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Nagging and regret: Changing how we speak

Communication. Such an incredibly simple concept, yet probably the hardest "skill" to master in relationships.

We make and break relationships based on our communication. We nag. We yell. We scream. For what? What the heck does that accomplish?

I'm guilty. I've nagged. I've yelled and I've screamed at a wide variety of people I love. I'm not proud of it. But, what I've learned over time and experience is that we can change how we react with pretty minor adjustments.

Take this scenario:

Your husband is late again coming home from work. Since COVID began, he started swinging by his buddy's house for drinks on the way home instead of the bar. You are furious. And, rightfully so. You've worked all day, picked up the kids from daycare and are trying to get dinner ready. All without help. He walks in and you say, "Nice of you to finally join us." Your husband yells back, "I can't even walk in the door without you nagging me. I've worked all damn day too and deserve a break!".

What if, instead, we tried a different way. Reacting this way is an acquired skill and, if I'm being honest, it isn't one that I've mastered. It is much easier to react in frustration, anger or rage than taking a deep breath and realizing the consequences of what comes out of our mouths. Often, we are trying to get a point across but instead, we annoy and frustrate the people we love. They feel that you are nagging and criticizing. What if we try communicating differently?

How? By using positive communication. Annoying, I know. I'm actually rolling my own eyes. Honestly, it sounds worse than it really is. One easy approach to starting is by using an "I" statement instead of a "you" statement. That simple change can shift the whole conversation from one of blame to one of compassion.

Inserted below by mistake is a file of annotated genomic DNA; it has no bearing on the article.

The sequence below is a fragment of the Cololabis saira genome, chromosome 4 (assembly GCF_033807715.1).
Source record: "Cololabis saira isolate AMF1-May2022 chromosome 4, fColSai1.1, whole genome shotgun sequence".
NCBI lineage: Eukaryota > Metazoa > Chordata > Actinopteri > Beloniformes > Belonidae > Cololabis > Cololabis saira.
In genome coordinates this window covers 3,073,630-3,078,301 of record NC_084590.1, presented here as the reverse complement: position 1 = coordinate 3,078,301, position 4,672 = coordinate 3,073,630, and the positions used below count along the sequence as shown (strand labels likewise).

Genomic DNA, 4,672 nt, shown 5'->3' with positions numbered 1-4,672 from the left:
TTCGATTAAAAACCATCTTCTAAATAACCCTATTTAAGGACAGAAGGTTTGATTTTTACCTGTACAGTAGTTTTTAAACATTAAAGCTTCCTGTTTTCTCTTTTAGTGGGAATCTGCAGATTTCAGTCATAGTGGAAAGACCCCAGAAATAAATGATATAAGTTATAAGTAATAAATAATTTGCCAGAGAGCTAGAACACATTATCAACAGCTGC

In this scenario, what if you said, "I really miss when we used to cook dinner together with the kids." Do you notice the difference? You didn't accuse him of anything, you simply shifted the tone of the conversation. You didn't mention the drinking or that you, too, deserve a break. You simply stated one way his behavior was impacting you. Slowly, but surely, these conversations are bound to have an impact and positively influence change at home.

Scenario #2

What if you don't have someone in your life suffering from addiction? The same rule applies. If your kid leaves his Legos scattered about the living room and you scream, "Johnnie, pick up these stupid Legos like I told you to!" from down the hall you are likely to be met with a mad kiddo, stomping his feet and, if you are lucky, picking up the Legos. More likely though, you will be picking up those damn Legos.

Try that one tip again: switch to an "I" statement. "Johnnie, it really hurts my feet when I step on these Legos. Could you please pick them up?". Again, a subtle change but if I were Johnnie, I would want to pick up those Legos so I wasn't hurting my mom's feet.


From relationships with our loved one suffering from addiction to relationships with our kids and parents, communication matters. There are plenty more tips to communicating positively to come. For this week, try this one tip and let me know how it goes for you!

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